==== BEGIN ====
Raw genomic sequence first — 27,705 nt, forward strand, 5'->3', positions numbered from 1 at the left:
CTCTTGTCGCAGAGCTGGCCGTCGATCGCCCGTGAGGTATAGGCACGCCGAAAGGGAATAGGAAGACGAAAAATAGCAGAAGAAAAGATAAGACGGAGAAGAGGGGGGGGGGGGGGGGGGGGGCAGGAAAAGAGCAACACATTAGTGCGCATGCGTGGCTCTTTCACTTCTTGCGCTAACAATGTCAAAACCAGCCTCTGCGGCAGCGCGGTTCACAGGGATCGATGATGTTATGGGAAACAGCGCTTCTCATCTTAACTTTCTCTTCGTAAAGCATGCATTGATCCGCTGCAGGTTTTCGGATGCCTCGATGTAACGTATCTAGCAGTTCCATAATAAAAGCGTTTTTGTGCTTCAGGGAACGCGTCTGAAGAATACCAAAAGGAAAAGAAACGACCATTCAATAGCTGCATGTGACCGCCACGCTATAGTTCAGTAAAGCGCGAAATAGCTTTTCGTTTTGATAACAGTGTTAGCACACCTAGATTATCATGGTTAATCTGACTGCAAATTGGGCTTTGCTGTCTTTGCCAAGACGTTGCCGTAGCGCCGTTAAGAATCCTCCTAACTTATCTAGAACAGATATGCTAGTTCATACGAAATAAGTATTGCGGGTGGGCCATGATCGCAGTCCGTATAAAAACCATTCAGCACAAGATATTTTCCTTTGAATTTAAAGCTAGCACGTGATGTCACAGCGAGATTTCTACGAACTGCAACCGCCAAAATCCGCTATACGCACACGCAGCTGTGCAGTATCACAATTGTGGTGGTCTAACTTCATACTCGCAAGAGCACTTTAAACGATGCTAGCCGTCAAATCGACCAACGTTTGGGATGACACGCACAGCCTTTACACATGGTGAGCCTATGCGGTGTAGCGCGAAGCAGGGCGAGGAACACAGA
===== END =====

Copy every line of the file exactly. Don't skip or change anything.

Raw genomic sequence first — 27,705 nt, forward strand, 5'->3', positions numbered from 1 at the left:
CTCTTGTCGCAGAGCTGGCCGTCGATCGCCCGTGAGGTATAGGCACGCCGAAAGGGAATAGGAAGACGAAAAATAGCAGAAGAAAAGATAAGACGGAGAAGAGGGGGGGGGGGGGGGGGGGGGCAGGAAAAGAGCAACACATTAGTGCGCATGCGTGGCTCTTTCACTTCTTGCGCTAACAATGTCAAAACCAGCCTCTGCGGCAGCGCGGTTCACAGGGATCGATGATGTTATGGGAAACAGCGCTTCTCATCTTAACTTTCTCTTCGTAAAGCATGCATTGATCCGCTGCAGGTTTTCGGATGCCTCGATGTAACGTATCTAGCAGTTCCATAATAAAAGCGTTTTTGTGCTTCAGGGAACGCGTCTGAAGAATACCAAAAGGAAAAGAAACGACCATTCAATAGCTGCATGTGACCGCCACGCTATAGTTCAGTAAAGCGCGAAATAGCTTTTCGTTTTGATAACAGTGTTAGCACACCTAGATTATCATGGTTAATCTGACTGCAAATTGGGCTTTGCTGTCTTTGCCAAGACGTTGCCGTAGCGCCGTTAAGAATCCTCCTAACTTATCTAGAACAGATATGCTAGTTCATACGAAATAAGTATTGCGGGTGGGCCATGATCGCAGTCCGTATAAAAACCATTCAGCACAAGATATTTTCCTTTGAATTTAAAGCTAGCACGTGATGTCACAGCGAGATTTCTACGAACTGCAACCGCCAAAATCCGCTATACGCACACGCAGCTGTGCAGTATCACAATTGTGGTGGTCTAACTTCATACTCGCAAGAGCACTTTAAACGATGCTAGCCGTCAAATCGACCAACGTTTGGGATGACACGCACAGCCTTTACACATGGTGAGCCTATGCGGTGTAGCGCGAAGCAGGGCGAGGAACACAGA